Da Vinci for Dummies

Da Vinci for Dummies

by Jessica Teisch Ph.D, Tracy Barr (With)



Product Details

ISBN-13: 9780764578373
Publisher: Wiley
Publication date: 03/21/2005
Series: For Dummies Series
Pages: 382
Product dimensions: 7.42(w) x 9.24(h) x 0.83(d)

About the Author

Jessica Teisch, PhD (Berkeley, CA), is Managing Editor of Bookmarks magazine and has written hundreds of profiles and book reviews for this awardwinning publication. She has also written books and articles on subjects ranging from literature to technological, environmental, intellectual, and cultural history.

Tracy Barr has been a part of the For Dummies phenomenon for almost a decade. In that time, she has served as editor, editorial manager, writer, and consultant to folks who write and edit For Dummies books. Most recently, she helped write World War II For Dummies with Keith D. Dickson and Religion For Dummies with Rabbi Mark Gellman and Monsignor Thomas Hartman. She also is the author of Yorkshire Terriers For Dummies and coauthor of Latin For Dummies and Adoption For Dummies.

Read an Excerpt

Da Vinci For Dummies

By Jessica Telsch

John Wiley & Sons

ISBN: 0-7645-7837-5

Chapter One

Leonardo: The Big Picture

In This Chapter

* Gaining an overview of Leonardo's career

* Understanding his limitations

* Putting Leonardo and his accomplishments in perspective today

Leonardo da Vinci (1452-1519) enjoys mythical status as the genius of all geniuses, yet people know precious little about him. He was handsome, charming, and kind. He saw patterns in nature and revered all forms of life. He believed in the power of human endeavor and thought that people in his lifetime might fly as high as the heavens, if they so chose.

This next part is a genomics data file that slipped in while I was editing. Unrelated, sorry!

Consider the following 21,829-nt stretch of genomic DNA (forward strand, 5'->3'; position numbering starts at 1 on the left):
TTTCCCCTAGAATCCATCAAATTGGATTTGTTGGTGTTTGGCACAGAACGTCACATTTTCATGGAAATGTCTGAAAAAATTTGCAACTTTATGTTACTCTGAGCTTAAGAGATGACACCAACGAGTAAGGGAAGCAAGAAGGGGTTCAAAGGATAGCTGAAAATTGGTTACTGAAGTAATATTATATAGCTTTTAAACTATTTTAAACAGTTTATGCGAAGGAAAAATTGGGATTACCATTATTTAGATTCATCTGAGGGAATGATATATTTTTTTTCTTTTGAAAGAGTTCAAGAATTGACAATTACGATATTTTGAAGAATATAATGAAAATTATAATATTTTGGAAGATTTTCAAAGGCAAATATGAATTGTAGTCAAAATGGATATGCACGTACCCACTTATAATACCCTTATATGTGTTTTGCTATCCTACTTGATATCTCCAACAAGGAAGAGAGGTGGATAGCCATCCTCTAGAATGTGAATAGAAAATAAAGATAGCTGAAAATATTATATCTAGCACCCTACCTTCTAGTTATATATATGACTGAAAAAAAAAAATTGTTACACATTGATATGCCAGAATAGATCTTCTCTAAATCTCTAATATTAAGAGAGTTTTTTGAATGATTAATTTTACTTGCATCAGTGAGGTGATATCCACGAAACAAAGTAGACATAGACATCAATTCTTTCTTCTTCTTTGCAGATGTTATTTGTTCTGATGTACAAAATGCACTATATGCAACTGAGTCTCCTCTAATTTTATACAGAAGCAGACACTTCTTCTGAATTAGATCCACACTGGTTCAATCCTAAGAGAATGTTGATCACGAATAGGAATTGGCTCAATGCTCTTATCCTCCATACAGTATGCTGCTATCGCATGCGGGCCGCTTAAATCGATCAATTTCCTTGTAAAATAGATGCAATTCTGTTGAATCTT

Despite his faith in people and progress, Leonardo questioned everything around him, from religion to standards of beauty. He distrusted human nature, expected the worst from friend and foe, and fell headlong into existential despair on a few occasions. Though well liked and recognized as the genius that he was, he remained generally aloof to the world around him.

To deepen the paradox, Leonardo possessed unsurpassed artistic skill, but left fewer than two-dozen paintings, half of them unfinished. Artistic patrons from dukes, popes, and kings to murderous despots wooed him into their courts, yet he never found lasting security with them. His insatiable curiosity led him to constantly observe, experiment, theorize, and invent. He made immense strides in many fields: art, anatomy, engineering, geology, and physics. Yet,his scientific studies had relatively little impact during his lifetime.

In short, Leonardo is a study in opposites.

For all his genius, Leonardo was, in many ways, a tragic figure. Like so many 20th-century creative geniuses, from John Nash to Sylvia Plath, his life was filled with great contradiction. Unlike Nash or Plath, he attempted so much in so many areas. But he left his notebooks a mess and never published the treatises that could've modernized science during his lifetime.

Still, during his time, people revered Leonardo as the embodiment of Renaissance ideals. If a few scholars today call him a failure for his almost absent-minded, dilettante behavior, you can still call him a peerless genius, both of and ahead of his time. In this chapter, I give you a taste of all the reasons why. If you find yourself hungry for more at the end of the chapter, you have this whole book to satisfy your cravings.